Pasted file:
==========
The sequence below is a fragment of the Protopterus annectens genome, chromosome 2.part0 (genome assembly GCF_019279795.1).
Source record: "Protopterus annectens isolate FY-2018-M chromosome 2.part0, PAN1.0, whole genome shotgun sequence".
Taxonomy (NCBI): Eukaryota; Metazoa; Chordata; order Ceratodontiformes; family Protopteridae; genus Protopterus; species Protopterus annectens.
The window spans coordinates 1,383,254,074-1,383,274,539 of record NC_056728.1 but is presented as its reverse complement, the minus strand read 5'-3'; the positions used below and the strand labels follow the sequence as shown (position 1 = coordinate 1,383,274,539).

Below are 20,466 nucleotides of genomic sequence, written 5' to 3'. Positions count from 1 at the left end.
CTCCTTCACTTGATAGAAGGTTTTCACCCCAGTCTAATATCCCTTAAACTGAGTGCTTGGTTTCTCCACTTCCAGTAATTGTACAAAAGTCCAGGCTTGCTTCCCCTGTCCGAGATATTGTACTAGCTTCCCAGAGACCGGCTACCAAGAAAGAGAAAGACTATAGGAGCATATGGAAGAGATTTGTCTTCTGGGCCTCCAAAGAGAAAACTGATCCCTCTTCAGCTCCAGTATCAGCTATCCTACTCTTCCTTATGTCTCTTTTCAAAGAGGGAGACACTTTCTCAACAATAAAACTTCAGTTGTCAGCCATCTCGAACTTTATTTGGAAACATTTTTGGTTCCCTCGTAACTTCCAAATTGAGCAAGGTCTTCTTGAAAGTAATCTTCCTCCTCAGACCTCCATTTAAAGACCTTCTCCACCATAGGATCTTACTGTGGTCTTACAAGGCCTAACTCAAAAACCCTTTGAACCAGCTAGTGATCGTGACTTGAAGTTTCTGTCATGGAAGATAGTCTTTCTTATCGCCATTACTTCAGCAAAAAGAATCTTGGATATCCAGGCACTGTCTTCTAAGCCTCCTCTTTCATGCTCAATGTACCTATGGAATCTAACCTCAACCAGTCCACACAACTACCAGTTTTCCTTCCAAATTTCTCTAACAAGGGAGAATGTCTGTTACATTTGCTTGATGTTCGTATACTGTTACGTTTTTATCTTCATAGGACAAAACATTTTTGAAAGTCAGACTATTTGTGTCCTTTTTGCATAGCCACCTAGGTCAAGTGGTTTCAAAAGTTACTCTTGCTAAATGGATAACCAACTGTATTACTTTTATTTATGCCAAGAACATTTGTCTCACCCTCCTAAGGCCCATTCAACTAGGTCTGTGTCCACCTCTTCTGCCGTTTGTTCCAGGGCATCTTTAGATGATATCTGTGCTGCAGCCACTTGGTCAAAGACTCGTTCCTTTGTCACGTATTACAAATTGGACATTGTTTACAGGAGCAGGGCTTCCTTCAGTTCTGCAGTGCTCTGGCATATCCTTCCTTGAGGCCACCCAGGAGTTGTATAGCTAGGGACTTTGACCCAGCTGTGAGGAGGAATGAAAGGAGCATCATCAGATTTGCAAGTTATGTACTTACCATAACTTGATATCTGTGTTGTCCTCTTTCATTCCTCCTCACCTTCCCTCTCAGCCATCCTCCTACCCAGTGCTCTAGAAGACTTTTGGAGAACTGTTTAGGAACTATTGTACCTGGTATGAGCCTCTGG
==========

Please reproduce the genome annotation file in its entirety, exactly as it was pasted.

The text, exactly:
The sequence below is a fragment of the Protopterus annectens genome, chromosome 2.part0 (genome assembly GCF_019279795.1).
Source record: "Protopterus annectens isolate FY-2018-M chromosome 2.part0, PAN1.0, whole genome shotgun sequence".
Taxonomy (NCBI): Eukaryota; Metazoa; Chordata; order Ceratodontiformes; family Protopteridae; genus Protopterus; species Protopterus annectens.
The window spans coordinates 1,383,254,074-1,383,274,539 of record NC_056728.1 but is presented as its reverse complement, the minus strand read 5'-3'; the positions used below and the strand labels follow the sequence as shown (position 1 = coordinate 1,383,274,539).

Below are 20,466 nucleotides of genomic sequence, written 5' to 3'. Positions count from 1 at the left end.
CTCCTTCACTTGATAGAAGGTTTTCACCCCAGTCTAATATCCCTTAAACTGAGTGCTTGGTTTCTCCACTTCCAGTAATTGTACAAAAGTCCAGGCTTGCTTCCCCTGTCCGAGATATTGTACTAGCTTCCCAGAGACCGGCTACCAAGAAAGAGAAAGACTATAGGAGCATATGGAAGAGATTTGTCTTCTGGGCCTCCAAAGAGAAAACTGATCCCTCTTCAGCTCCAGTATCAGCTATCCTACTCTTCCTTATGTCTCTTTTCAAAGAGGGAGACACTTTCTCAACAATAAAACTTCAGTTGTCAGCCATCTCGAACTTTATTTGGAAACATTTTTGGTTCCCTCGTAACTTCCAAATTGAGCAAGGTCTTCTTGAAAGTAATCTTCCTCCTCAGACCTCCATTTAAAGACCTTCTCCACCATAGGATCTTACTGTGGTCTTACAAGGCCTAACTCAAAAACCCTTTGAACCAGCTAGTGATCGTGACTTGAAGTTTCTGTCATGGAAGATAGTCTTTCTTATCGCCATTACTTCAGCAAAAAGAATCTTGGATATCCAGGCACTGTCTTCTAAGCCTCCTCTTTCATGCTCAATGTACCTATGGAATCTAACCTCAACCAGTCCACACAACTACCAGTTTTCCTTCCAAATTTCTCTAACAAGGGAGAATGTCTGTTACATTTGCTTGATGTTCGTATACTGTTACGTTTTTATCTTCATAGGACAAAACATTTTTGAAAGTCAGACTATTTGTGTCCTTTTTGCATAGCCACCTAGGTCAAGTGGTTTCAAAAGTTACTCTTGCTAAATGGATAACCAACTGTATTACTTTTATTTATGCCAAGAACATTTGTCTCACCCTCCTAAGGCCCATTCAACTAGGTCTGTGTCCACCTCTTCTGCCGTTTGTTCCAGGGCATCTTTAGATGATATCTGTGCTGCAGCCACTTGGTCAAAGACTCGTTCCTTTGTCACGTATTACAAATTGGACATTGTTTACAGGAGCAGGGCTTCCTTCAGTTCTGCAGTGCTCTGGCATATCCTTCCTTGAGGCCACCCAGGAGTTGTATAGCTAGGGACTTTGACCCAGCTGTGAGGAGGAATGAAAGGAGCATCATCAGATTTGCAAGTTATGTACTTACCATAACTTGATATCTGTGTTGTCCTCTTTCATTCCTCCTCACCTTCCCTCTCAGCCATCCTCCTACCCAGTGCTCTAGAAGACTTTTGGAGAACTGTTTAGGAACTATTGTACCTGGTATGAGCCTCTGG